Finally, she leans back in the chair, staring out into the void of hyperspace flashing past them. “Do not let yourself be tempted by the Force in a way that you bend it to your will. Allow it to flow through you, to guide you.”
“I was more planning to hide the force away in a tiny mindbox and never let it out.” Santos replies, visibly uncomfortable. “But I get the feeling that won’t help matters, will it?”
Callia stays silent for a few moments, perhaps trying to wrap her mind around the idea of never letting the Force out. “I haven’t heard of anyone who has successfully done such a thing before.” She admits. “To be honest, I could not think of a reason why one would want to.”
The silence drags on longer until she sighs. “I understand that it’s hard, Santos. To have to police yourself, to have so much control on your own emotions and morality is difficult. The payoff is worth it, in the end. The Force can be dangerous, of course, but it can also be comforting. It’s all a matter of how you decide to use it.”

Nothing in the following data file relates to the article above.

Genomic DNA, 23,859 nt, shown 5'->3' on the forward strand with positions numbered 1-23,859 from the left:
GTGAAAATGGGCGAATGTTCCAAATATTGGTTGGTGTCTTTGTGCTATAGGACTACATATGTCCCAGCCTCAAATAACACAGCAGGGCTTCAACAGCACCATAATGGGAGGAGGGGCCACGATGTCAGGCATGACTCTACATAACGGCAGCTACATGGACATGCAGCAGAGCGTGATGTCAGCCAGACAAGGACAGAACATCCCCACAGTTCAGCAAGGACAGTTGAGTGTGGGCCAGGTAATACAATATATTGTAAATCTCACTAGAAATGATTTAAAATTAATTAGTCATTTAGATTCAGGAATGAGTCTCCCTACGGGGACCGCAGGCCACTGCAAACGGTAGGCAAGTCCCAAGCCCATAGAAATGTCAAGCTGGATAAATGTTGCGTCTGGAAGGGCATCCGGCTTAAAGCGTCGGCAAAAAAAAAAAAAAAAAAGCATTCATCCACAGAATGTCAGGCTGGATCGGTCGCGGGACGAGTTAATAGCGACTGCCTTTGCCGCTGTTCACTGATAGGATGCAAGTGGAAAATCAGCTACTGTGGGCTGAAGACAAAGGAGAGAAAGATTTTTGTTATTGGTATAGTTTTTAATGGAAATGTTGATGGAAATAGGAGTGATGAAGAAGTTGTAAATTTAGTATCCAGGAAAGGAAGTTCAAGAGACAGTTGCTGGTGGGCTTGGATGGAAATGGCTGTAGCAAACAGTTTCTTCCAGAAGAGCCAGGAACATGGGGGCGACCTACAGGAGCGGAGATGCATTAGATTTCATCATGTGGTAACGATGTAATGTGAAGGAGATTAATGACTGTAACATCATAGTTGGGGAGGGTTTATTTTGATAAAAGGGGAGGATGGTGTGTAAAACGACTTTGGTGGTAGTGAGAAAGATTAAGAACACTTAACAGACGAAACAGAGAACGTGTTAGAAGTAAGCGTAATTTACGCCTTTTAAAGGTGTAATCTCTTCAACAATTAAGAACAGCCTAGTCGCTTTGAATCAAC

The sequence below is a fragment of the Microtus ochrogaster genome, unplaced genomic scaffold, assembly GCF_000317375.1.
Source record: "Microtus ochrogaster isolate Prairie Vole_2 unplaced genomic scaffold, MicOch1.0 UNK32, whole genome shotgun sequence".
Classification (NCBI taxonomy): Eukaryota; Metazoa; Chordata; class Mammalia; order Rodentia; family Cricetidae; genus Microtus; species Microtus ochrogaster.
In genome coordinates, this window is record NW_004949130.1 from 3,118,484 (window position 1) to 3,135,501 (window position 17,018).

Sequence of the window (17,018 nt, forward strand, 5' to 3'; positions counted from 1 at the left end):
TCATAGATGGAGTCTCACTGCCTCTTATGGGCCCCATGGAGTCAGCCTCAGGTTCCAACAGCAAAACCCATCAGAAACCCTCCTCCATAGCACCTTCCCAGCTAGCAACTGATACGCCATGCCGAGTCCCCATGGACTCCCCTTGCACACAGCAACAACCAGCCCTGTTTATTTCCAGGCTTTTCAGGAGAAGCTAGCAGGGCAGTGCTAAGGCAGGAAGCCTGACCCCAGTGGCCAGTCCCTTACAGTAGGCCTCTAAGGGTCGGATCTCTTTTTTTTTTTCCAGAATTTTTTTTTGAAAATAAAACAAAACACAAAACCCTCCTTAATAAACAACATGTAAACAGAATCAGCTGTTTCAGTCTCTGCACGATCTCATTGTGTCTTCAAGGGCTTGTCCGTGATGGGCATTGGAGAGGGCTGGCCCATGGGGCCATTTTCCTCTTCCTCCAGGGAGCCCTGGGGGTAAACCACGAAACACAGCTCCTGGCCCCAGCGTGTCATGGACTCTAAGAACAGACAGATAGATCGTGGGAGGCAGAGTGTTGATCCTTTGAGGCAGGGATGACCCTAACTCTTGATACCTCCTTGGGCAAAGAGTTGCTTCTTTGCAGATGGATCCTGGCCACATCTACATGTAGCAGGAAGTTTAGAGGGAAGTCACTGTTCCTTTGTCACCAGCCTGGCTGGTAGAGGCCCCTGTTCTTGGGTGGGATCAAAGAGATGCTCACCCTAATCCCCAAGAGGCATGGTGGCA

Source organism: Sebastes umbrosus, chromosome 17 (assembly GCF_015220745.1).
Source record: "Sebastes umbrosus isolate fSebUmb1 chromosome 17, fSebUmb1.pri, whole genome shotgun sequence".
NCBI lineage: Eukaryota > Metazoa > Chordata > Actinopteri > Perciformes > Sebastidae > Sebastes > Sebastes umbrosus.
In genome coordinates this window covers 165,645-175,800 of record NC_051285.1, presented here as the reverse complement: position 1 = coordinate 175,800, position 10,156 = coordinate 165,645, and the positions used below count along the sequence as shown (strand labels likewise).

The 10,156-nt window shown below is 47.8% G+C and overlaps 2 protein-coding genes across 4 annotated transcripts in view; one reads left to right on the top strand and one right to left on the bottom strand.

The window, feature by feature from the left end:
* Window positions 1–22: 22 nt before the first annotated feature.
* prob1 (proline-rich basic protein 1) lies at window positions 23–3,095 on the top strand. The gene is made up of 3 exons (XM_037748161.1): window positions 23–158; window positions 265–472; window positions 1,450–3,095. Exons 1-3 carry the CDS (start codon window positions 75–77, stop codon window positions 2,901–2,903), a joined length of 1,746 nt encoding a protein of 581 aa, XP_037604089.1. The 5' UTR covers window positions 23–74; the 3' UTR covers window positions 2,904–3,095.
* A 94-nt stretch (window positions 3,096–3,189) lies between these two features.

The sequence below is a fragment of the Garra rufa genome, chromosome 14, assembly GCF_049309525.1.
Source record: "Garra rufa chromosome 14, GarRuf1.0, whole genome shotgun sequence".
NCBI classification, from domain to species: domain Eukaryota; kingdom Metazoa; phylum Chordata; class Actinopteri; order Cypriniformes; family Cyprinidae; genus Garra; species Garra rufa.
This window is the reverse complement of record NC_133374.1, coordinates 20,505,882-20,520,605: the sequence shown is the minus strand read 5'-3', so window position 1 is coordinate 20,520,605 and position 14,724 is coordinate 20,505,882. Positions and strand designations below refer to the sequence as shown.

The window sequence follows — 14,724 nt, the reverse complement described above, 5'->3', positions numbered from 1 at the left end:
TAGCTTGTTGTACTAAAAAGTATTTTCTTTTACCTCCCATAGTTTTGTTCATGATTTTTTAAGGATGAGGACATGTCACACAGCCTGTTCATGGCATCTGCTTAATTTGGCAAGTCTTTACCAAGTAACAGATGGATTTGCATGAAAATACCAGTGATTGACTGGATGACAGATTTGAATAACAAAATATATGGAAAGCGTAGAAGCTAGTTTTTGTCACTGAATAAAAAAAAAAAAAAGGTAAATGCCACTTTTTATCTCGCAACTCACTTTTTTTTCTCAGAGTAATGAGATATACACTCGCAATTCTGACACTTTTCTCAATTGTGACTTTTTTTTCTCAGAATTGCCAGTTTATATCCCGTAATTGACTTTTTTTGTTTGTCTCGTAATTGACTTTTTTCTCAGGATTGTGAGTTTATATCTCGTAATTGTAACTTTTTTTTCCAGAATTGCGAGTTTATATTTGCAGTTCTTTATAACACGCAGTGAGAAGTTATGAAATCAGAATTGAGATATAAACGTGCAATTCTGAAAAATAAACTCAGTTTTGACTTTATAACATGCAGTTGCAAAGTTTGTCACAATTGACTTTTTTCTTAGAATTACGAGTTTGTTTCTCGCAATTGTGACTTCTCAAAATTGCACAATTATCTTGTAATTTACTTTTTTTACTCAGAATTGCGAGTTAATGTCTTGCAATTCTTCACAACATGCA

“Yeah, I get it,” Santos replies with a sign of resignation, “This is pretty much why I left Csilla in the first place. I don’t want to have to control my emotions, and become a good little frozen-heart Chiss, or a hollow jedi posterchild. There must be some middle ground. It can’t be just the two extremes.”
“I’m not suggesting you become frozen-hearted…” Callia replies softly. There is a note of melancholy in her voice. “I hope you don’t see me that way, Santos.” This isn’t about her, though. She needs to remember that. “We will find a middle ground for you.”
“No, not you. I know better than that.” Santos has certainly seen the extend of Callia’s emotions. “But the jedi did have a certain reputation, in recent history anyway.” He stands up, stretching his legs as much as possible in the cramped cockpit, then turns his chair to lean on it, crossing his arms on the back. “I believe we’ll figure this out too, for all my flaws, I am an optimist. I need to keep telling my self that if everyone is standing, and in one piece, that is all that matters.”
“Yes, I suppose they did. Even that was blown out of proportion. We’re all living beings, after all. No one is perfect.” She smiles. “I think standing and being in one piece is a good place to start. We are doing better than many in the galaxy.” She stands up herself and makes to leave. “We’ll get there, Santos. It’s just a matter of…figuring it out.” She pauses. “But if you do feel yourself slipping or the urge to do something drastic, please let me know. I will help you in any way I can.”